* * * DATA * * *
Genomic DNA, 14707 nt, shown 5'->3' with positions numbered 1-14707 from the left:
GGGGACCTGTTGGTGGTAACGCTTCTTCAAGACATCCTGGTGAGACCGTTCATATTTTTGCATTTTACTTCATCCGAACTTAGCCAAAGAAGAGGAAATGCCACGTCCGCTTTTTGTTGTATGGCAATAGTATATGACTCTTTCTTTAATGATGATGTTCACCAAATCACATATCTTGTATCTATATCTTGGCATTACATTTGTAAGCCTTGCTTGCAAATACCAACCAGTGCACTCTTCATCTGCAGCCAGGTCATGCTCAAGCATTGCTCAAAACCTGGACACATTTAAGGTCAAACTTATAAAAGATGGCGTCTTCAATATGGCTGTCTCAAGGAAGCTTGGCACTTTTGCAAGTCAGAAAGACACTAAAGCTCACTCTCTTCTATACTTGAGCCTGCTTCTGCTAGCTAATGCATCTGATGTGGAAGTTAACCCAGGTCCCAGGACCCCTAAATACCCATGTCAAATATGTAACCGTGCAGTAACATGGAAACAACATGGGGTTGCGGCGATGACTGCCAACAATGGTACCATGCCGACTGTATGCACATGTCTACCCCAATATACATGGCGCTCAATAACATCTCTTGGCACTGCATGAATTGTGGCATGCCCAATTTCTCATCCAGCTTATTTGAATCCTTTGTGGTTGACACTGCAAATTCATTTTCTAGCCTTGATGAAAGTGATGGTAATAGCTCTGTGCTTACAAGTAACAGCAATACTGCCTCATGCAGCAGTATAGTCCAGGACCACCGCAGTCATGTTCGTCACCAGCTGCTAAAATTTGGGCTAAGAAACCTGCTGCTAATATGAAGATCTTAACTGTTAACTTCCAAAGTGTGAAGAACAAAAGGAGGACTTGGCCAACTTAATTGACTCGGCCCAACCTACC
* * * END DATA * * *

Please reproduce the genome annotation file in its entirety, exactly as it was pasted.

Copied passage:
Genomic DNA, 14707 nt, shown 5'->3' with positions numbered 1-14707 from the left:
GGGGACCTGTTGGTGGTAACGCTTCTTCAAGACATCCTGGTGAGACCGTTCATATTTTTGCATTTTACTTCATCCGAACTTAGCCAAAGAAGAGGAAATGCCACGTCCGCTTTTTGTTGTATGGCAATAGTATATGACTCTTTCTTTAATGATGATGTTCACCAAATCACATATCTTGTATCTATATCTTGGCATTACATTTGTAAGCCTTGCTTGCAAATACCAACCAGTGCACTCTTCATCTGCAGCCAGGTCATGCTCAAGCATTGCTCAAAACCTGGACACATTTAAGGTCAAACTTATAAAAGATGGCGTCTTCAATATGGCTGTCTCAAGGAAGCTTGGCACTTTTGCAAGTCAGAAAGACACTAAAGCTCACTCTCTTCTATACTTGAGCCTGCTTCTGCTAGCTAATGCATCTGATGTGGAAGTTAACCCAGGTCCCAGGACCCCTAAATACCCATGTCAAATATGTAACCGTGCAGTAACATGGAAACAACATGGGGTTGCGGCGATGACTGCCAACAATGGTACCATGCCGACTGTATGCACATGTCTACCCCAATATACATGGCGCTCAATAACATCTCTTGGCACTGCATGAATTGTGGCATGCCCAATTTCTCATCCAGCTTATTTGAATCCTTTGTGGTTGACACTGCAAATTCATTTTCTAGCCTTGATGAAAGTGATGGTAATAGCTCTGTGCTTACAAGTAACAGCAATACTGCCTCATGCAGCAGTATAGTCCAGGACCACCGCAGTCATGTTCGTCACCAGCTGCTAAAATTTGGGCTAAGAAACCTGCTGCTAATATGAAGATCTTAACTGTTAACTTCCAAAGTGTGAAGAACAAAAGGAGGACTTGGCCAACTTAATTGACTCGGCCCAACCTACC